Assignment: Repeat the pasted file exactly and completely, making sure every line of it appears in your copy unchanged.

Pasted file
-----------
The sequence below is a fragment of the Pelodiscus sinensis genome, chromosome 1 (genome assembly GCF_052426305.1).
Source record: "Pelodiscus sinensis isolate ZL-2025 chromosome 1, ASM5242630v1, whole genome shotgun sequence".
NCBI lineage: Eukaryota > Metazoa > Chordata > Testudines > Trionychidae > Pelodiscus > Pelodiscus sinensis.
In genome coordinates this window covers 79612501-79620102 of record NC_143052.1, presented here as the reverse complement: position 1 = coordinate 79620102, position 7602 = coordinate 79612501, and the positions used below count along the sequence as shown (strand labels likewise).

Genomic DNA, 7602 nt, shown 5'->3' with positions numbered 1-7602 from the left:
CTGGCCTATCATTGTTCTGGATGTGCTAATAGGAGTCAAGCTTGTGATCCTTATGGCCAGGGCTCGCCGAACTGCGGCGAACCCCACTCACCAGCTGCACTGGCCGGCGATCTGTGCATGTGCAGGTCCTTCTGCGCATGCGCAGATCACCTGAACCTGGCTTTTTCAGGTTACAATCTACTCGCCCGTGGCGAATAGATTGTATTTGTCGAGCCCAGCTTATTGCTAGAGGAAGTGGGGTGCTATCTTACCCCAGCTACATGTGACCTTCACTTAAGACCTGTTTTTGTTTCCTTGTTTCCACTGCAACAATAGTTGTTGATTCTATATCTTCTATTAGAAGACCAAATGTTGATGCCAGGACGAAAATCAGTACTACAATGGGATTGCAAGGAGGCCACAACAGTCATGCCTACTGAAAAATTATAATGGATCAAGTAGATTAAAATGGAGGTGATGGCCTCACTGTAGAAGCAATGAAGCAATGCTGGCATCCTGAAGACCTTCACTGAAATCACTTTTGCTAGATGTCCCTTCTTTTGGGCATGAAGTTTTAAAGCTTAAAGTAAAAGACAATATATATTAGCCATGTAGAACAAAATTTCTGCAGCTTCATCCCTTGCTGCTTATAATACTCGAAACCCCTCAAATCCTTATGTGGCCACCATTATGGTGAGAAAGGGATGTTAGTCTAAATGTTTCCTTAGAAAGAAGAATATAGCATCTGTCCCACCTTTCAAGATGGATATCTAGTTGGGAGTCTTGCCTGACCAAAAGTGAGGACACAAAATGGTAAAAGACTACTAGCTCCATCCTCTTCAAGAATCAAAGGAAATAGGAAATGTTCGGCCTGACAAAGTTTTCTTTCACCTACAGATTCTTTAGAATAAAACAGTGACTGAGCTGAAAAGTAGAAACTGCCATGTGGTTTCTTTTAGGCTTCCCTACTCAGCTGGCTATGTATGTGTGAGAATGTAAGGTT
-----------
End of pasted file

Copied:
The sequence below is a fragment of the Pelodiscus sinensis genome, chromosome 1 (genome assembly GCF_052426305.1).
Source record: "Pelodiscus sinensis isolate ZL-2025 chromosome 1, ASM5242630v1, whole genome shotgun sequence".
NCBI lineage: Eukaryota > Metazoa > Chordata > Testudines > Trionychidae > Pelodiscus > Pelodiscus sinensis.
In genome coordinates this window covers 79612501-79620102 of record NC_143052.1, presented here as the reverse complement: position 1 = coordinate 79620102, position 7602 = coordinate 79612501, and the positions used below count along the sequence as shown (strand labels likewise).

Genomic DNA, 7602 nt, shown 5'->3' with positions numbered 1-7602 from the left:
CTGGCCTATCATTGTTCTGGATGTGCTAATAGGAGTCAAGCTTGTGATCCTTATGGCCAGGGCTCGCCGAACTGCGGCGAACCCCACTCACCAGCTGCACTGGCCGGCGATCTGTGCATGTGCAGGTCCTTCTGCGCATGCGCAGATCACCTGAACCTGGCTTTTTCAGGTTACAATCTACTCGCCCGTGGCGAATAGATTGTATTTGTCGAGCCCAGCTTATTGCTAGAGGAAGTGGGGTGCTATCTTACCCCAGCTACATGTGACCTTCACTTAAGACCTGTTTTTGTTTCCTTGTTTCCACTGCAACAATAGTTGTTGATTCTATATCTTCTATTAGAAGACCAAATGTTGATGCCAGGACGAAAATCAGTACTACAATGGGATTGCAAGGAGGCCACAACAGTCATGCCTACTGAAAAATTATAATGGATCAAGTAGATTAAAATGGAGGTGATGGCCTCACTGTAGAAGCAATGAAGCAATGCTGGCATCCTGAAGACCTTCACTGAAATCACTTTTGCTAGATGTCCCTTCTTTTGGGCATGAAGTTTTAAAGCTTAAAGTAAAAGACAATATATATTAGCCATGTAGAACAAAATTTCTGCAGCTTCATCCCTTGCTGCTTATAATACTCGAAACCCCTCAAATCCTTATGTGGCCACCATTATGGTGAGAAAGGGATGTTAGTCTAAATGTTTCCTTAGAAAGAAGAATATAGCATCTGTCCCACCTTTCAAGATGGATATCTAGTTGGGAGTCTTGCCTGACCAAAAGTGAGGACACAAAATGGTAAAAGACTACTAGCTCCATCCTCTTCAAGAATCAAAGGAAATAGGAAATGTTCGGCCTGACAAAGTTTTCTTTCACCTACAGATTCTTTAGAATAAAACAGTGACTGAGCTGAAAAGTAGAAACTGCCATGTGGTTTCTTTTAGGCTTCCCTACTCAGCTGGCTATGTATGTGTGAGAATGTAAGGTT